Can a lap time advantage of 0.6% justify a price hike of 300%? What are you paying for exactly? The exclusivity? The fact that the Veneno is supposedly the celebration of Lamborghini's 50th Anniversary as a manufacturer? I think that fact beats the dead horse that is the Veneno's case even further, as it brings to mind other cars like the Ferrari F50 and the utterly brilliant Honda S2000 as comparisons, benchmarks, and expectations. Can the Veneno really live up to that sort of hype and expectations? At its core, it's simply a reskinned Aventador with a remapped engine. If you look in the interior of both cars, you'd find that they have the same A and B pillars, the same digital dash, the same air con vents... everything! Yet, for all its similarities to the Aventador, it's difficult to imagine that a simple reskin could result in a product that's so much worse. Perhaps this is what Chris Harris alluded to in his article, "Lamborghinis Are The Perfect Cars For People Who Can't Drive", wherein he describes that no two Aventadors handle the same, and perhaps the Veneno is circumstantial proof of that in Gran Turismo Sport. If the Veneno is supposed to be a symbolic icon of Lamborghini as a brand, then I can only be left to infer that modern day Lamborghinis are style over substance, show over go. And that they handle terrible. Hell, I don't even like the Aventador that much, yet here I am, making it sound like the second coming of your preferred deity just because it's in the same conversation as the Veneno.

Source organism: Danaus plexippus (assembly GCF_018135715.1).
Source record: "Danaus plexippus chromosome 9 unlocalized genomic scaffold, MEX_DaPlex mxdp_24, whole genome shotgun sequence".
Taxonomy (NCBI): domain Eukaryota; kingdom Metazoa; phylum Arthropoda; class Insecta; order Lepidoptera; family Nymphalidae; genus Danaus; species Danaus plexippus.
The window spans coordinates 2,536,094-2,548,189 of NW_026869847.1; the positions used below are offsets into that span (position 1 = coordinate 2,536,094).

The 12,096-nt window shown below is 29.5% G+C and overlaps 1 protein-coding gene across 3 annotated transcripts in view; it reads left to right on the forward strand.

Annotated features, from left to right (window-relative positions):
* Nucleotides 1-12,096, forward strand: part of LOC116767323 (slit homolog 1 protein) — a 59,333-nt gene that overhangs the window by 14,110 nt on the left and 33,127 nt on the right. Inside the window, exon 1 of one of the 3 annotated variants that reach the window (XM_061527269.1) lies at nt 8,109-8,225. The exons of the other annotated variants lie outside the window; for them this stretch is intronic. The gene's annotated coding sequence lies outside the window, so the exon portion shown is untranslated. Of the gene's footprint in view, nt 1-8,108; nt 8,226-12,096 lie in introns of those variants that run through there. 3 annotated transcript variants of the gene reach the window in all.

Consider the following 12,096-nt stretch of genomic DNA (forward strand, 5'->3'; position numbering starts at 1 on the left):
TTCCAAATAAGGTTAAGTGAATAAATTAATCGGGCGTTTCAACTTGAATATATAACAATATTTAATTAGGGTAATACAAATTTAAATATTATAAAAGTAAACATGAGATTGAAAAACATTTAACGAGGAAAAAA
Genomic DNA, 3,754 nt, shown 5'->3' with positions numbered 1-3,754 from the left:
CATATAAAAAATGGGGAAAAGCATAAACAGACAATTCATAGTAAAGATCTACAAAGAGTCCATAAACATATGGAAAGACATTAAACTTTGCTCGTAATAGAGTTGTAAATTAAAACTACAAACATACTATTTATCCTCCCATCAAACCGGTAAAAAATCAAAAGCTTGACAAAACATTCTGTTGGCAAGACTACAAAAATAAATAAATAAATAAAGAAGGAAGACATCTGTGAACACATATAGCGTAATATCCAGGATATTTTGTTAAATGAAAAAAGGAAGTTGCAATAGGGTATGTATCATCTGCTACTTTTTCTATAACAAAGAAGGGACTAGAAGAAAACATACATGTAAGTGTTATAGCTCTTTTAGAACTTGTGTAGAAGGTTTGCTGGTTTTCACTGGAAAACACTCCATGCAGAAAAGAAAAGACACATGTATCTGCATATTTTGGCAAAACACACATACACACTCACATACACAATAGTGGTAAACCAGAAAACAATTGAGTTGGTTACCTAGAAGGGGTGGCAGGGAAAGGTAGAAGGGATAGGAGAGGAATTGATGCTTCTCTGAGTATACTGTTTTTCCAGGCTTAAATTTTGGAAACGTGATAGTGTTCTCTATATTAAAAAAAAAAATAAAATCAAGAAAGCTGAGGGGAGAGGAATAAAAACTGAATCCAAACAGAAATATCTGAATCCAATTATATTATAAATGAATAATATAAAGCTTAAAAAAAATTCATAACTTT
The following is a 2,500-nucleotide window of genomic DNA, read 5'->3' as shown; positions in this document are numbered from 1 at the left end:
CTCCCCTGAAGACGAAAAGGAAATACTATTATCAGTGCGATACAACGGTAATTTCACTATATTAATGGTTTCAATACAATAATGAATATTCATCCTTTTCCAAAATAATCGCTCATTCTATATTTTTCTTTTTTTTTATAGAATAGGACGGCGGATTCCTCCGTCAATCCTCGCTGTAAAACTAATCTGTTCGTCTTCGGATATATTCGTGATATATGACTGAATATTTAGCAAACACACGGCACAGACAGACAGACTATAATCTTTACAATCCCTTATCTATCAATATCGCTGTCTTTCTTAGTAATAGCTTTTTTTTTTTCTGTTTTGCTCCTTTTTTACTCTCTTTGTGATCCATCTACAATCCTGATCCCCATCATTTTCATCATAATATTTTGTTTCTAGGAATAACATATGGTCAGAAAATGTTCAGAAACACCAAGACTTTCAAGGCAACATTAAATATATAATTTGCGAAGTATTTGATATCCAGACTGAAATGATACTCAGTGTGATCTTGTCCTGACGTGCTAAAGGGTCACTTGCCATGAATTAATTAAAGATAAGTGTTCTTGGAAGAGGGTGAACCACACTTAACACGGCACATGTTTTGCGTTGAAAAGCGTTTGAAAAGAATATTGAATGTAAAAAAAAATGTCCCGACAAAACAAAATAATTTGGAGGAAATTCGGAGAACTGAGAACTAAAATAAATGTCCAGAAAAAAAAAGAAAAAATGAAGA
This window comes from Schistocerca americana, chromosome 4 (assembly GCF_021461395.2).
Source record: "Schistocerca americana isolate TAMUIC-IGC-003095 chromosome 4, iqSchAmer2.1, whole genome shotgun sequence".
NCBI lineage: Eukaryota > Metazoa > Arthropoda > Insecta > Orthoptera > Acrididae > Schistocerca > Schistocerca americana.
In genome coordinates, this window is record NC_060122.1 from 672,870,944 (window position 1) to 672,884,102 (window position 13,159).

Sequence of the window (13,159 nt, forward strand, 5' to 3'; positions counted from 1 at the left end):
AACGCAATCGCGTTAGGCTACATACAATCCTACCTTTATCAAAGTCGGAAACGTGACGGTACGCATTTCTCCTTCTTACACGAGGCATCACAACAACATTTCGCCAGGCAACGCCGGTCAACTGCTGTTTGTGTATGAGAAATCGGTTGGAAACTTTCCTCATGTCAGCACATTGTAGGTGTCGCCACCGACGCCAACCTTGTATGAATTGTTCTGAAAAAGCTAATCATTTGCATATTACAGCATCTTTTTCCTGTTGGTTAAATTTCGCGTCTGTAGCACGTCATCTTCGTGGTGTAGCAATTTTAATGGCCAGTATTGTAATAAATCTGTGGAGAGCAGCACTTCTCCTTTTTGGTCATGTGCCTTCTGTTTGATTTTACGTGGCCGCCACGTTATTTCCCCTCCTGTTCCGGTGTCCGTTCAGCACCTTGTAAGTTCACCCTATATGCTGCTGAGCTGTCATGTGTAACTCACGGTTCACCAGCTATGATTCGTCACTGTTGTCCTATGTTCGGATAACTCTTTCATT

If you truly must drive a Veneno over an Aventador for whatever reason, I think Sport Soft tyres are a bare minimum for it to be barely tolerable. Tune it if you can. Otherwise, don't bother with it.
Yeesh, what a negative review for a car that is super easy to drive at the limit. I mean, yes it does understeer quite a bit. On Tsukuba, as my comparison showed, it was actually SLOWER, than the SV. But is it a horrible car? Not even close.
 
658
Singapore
Singapore
XSquareStickIt
Yeesh, what a negative review for a car that is super easy to drive at the limit. I mean, yes it does understeer quite a bit. On Tsukuba, as my comparison showed, it was actually SLOWER, than the SV. But is it a horrible car? Not even close.
Yeah, any car that's at its limit doing 5km/h on Route X's banking is technically easy to handle at the limit :lol: